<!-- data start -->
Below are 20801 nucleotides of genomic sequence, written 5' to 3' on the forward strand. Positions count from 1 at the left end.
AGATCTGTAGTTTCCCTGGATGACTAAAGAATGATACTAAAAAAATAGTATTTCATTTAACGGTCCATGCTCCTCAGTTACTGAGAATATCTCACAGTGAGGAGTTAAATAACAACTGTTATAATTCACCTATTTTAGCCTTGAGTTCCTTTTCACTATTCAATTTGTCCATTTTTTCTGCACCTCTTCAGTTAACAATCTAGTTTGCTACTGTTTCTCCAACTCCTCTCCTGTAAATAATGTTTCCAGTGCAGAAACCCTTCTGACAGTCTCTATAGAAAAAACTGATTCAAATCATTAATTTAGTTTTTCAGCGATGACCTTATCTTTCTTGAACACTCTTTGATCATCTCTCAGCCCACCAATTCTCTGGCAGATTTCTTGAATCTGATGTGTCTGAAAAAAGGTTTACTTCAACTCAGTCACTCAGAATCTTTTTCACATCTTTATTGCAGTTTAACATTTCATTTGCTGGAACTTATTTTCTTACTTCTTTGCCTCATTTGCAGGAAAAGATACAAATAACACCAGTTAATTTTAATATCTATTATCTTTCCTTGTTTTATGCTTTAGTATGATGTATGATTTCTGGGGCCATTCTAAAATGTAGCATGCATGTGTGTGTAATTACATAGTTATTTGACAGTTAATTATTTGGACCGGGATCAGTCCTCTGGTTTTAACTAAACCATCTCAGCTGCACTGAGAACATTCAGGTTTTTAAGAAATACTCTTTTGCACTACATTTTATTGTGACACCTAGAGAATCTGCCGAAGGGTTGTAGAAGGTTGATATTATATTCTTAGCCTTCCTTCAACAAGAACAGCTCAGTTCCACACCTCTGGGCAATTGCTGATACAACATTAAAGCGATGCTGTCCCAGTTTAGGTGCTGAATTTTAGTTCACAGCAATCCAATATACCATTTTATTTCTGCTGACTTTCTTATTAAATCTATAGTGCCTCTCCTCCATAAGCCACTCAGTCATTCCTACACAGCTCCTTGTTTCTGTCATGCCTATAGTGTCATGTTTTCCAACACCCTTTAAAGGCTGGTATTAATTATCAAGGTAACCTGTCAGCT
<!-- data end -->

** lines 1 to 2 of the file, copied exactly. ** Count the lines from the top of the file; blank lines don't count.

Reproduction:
Below are 20801 nucleotides of genomic sequence, written 5' to 3' on the forward strand. Positions count from 1 at the left end.
AGATCTGTAGTTTCCCTGGATGACTAAAGAATGATACTAAAAAAATAGTATTTCATTTAACGGTCCATGCTCCTCAGTTACTGAGAATATCTCACAGTGAGGAGTTAAATAACAACTGTTATAATTCACCTATTTTAGCCTTGAGTTCCTTTTCACTATTCAATTTGTCCATTTTTTCTGCACCTCTTCAGTTAACAATCTAGTTTGCTACTGTTTCTCCAACTCCTCTCCTGTAAATAATGTTTCCAGTGCAGAAACCCTTCTGACAGTCTCTATAGAAAAAACTGATTCAAATCATTAATTTAGTTTTTCAGCGATGACCTTATCTTTCTTGAACACTCTTTGATCATCTCTCAGCCCACCAATTCTCTGGCAGATTTCTTGAATCTGATGTGTCTGAAAAAAGGTTTACTTCAACTCAGTCACTCAGAATCTTTTTCACATCTTTATTGCAGTTTAACATTTCATTTGCTGGAACTTATTTTCTTACTTCTTTGCCTCATTTGCAGGAAAAGATACAAATAACACCAGTTAATTTTAATATCTATTATCTTTCCTTGTTTTATGCTTTAGTATGATGTATGATTTCTGGGGCCATTCTAAAATGTAGCATGCATGTGTGTGTAATTACATAGTTATTTGACAGTTAATTATTTGGACCGGGATCAGTCCTCTGGTTTTAACTAAACCATCTCAGCTGCACTGAGAACATTCAGGTTTTTAAGAAATACTCTTTTGCACTACATTTTATTGTGACACCTAGAGAATCTGCCGAAGGGTTGTAGAAGGTTGATATTATATTCTTAGCCTTCCTTCAACAAGAACAGCTCAGTTCCACACCTCTGGGCAATTGCTGATACAACATTAAAGCGATGCTGTCCCAGTTTAGGTGCTGAATTTTAGTTCACAGCAATCCAATATACCATTTTATTTCTGCTGACTTTCTTATTAAATCTATAGTGCCTCTCCTCCATAAGCCACTCAGTCATTCCTACACAGCTCCTTGTTTCTGTCATGCCTATAGTGTCATGTTTTCCAACACCCTTTAAAGGCTGGTATTAATTATCAAGGTAACCTGTCAGCT